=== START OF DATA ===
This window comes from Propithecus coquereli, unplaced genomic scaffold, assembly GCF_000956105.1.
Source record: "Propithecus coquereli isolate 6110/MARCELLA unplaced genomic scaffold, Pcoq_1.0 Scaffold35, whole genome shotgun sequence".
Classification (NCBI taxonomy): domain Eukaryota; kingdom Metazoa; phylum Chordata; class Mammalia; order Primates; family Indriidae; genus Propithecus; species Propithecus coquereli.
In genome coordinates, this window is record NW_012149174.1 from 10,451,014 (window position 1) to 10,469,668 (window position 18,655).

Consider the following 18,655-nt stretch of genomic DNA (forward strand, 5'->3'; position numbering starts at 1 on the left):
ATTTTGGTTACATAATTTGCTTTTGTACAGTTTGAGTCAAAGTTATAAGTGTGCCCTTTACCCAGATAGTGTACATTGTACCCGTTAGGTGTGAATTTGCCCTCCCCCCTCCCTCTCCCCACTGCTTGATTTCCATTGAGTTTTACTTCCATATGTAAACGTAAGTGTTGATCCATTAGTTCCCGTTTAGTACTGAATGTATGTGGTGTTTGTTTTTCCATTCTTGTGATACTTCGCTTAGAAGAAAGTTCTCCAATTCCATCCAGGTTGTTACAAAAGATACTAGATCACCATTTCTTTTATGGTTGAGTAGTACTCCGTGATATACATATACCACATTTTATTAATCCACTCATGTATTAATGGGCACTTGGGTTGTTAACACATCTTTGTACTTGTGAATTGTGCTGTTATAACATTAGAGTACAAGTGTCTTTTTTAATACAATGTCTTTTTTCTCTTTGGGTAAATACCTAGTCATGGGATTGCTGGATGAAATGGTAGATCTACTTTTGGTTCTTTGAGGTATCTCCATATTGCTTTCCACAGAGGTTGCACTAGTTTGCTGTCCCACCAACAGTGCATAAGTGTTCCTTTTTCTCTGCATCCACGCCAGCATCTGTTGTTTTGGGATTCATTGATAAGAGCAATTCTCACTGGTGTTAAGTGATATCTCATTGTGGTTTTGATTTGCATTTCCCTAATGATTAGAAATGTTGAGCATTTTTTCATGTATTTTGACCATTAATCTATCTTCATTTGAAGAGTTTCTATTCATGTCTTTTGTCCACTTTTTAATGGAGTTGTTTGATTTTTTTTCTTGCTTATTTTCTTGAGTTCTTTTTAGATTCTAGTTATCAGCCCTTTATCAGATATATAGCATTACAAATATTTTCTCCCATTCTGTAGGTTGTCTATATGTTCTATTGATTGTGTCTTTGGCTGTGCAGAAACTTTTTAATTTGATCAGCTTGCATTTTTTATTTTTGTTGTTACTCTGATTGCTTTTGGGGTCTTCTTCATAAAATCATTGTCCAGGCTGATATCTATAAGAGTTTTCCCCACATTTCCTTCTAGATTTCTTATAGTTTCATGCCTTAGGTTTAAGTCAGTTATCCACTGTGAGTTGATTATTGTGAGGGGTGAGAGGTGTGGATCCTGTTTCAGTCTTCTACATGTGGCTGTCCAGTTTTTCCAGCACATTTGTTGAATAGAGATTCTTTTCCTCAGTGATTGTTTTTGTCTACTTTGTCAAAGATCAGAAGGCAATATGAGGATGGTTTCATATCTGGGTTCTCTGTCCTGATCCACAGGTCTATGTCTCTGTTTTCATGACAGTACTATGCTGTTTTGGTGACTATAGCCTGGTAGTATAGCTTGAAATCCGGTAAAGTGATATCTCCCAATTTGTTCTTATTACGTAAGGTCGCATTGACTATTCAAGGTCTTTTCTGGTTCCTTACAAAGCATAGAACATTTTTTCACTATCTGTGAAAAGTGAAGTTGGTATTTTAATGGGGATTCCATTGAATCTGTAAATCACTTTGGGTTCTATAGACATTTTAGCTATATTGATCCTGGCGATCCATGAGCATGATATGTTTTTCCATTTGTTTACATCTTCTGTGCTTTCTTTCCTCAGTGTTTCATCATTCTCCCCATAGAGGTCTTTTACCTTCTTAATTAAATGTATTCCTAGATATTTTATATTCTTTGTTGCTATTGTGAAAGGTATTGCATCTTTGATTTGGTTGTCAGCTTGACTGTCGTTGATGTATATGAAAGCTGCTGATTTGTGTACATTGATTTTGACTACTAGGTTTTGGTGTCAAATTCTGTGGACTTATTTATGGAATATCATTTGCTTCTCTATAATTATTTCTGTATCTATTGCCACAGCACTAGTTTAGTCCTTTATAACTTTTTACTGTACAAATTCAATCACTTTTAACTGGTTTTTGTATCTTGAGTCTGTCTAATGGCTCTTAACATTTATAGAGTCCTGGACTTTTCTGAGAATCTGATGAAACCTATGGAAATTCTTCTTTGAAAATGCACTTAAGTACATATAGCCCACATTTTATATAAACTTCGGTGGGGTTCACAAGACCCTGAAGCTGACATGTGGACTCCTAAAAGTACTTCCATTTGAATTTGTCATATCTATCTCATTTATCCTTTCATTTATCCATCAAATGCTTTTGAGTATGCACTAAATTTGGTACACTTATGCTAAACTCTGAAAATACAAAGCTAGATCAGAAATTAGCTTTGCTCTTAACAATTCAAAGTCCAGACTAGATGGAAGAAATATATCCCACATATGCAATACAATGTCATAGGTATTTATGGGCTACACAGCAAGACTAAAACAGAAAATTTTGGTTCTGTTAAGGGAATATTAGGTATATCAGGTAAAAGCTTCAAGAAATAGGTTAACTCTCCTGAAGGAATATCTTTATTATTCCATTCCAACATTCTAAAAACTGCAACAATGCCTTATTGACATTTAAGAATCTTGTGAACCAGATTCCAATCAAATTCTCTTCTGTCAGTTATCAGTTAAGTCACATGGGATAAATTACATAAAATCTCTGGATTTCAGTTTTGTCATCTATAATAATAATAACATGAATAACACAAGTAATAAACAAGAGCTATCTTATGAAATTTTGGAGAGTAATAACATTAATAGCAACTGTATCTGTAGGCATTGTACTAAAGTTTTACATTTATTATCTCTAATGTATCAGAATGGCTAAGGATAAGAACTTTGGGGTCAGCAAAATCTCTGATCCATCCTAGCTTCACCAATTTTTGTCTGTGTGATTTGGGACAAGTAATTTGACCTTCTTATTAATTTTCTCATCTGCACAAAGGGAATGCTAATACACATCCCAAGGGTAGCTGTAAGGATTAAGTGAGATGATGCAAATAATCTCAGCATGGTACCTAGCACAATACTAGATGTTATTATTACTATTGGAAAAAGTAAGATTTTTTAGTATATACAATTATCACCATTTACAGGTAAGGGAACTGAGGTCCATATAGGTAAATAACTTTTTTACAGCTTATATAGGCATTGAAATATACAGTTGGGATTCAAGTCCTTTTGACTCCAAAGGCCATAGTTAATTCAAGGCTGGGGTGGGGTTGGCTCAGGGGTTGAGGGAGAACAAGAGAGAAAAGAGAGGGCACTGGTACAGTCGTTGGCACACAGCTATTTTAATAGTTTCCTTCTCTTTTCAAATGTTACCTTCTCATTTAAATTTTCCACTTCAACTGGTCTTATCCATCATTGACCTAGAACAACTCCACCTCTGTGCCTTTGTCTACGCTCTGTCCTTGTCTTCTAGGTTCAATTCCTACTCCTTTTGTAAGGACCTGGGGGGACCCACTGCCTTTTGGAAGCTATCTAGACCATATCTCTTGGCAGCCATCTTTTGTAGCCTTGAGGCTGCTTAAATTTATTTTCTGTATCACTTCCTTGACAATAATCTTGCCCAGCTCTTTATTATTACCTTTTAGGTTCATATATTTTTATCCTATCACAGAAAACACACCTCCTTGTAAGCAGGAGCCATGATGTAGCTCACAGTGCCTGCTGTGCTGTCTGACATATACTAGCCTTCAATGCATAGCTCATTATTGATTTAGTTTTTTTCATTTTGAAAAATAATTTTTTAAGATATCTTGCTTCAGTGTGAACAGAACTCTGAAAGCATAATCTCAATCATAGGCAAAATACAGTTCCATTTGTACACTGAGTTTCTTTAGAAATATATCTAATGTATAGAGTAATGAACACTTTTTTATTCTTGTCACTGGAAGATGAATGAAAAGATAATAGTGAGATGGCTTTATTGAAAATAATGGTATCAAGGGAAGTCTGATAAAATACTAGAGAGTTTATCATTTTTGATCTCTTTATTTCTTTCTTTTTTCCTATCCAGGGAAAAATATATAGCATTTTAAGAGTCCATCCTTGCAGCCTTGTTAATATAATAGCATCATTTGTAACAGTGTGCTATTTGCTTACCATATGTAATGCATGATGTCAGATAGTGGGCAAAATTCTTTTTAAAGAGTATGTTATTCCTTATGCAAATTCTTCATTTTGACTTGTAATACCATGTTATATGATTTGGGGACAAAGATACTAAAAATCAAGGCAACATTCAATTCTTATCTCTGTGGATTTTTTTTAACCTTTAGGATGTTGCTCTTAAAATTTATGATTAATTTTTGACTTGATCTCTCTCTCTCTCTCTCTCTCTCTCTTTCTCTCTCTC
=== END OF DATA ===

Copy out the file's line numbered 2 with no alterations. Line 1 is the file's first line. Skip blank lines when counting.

Source record: "Propithecus coquereli isolate 6110/MARCELLA unplaced genomic scaffold, Pcoq_1.0 Scaffold35, whole genome shotgun sequence".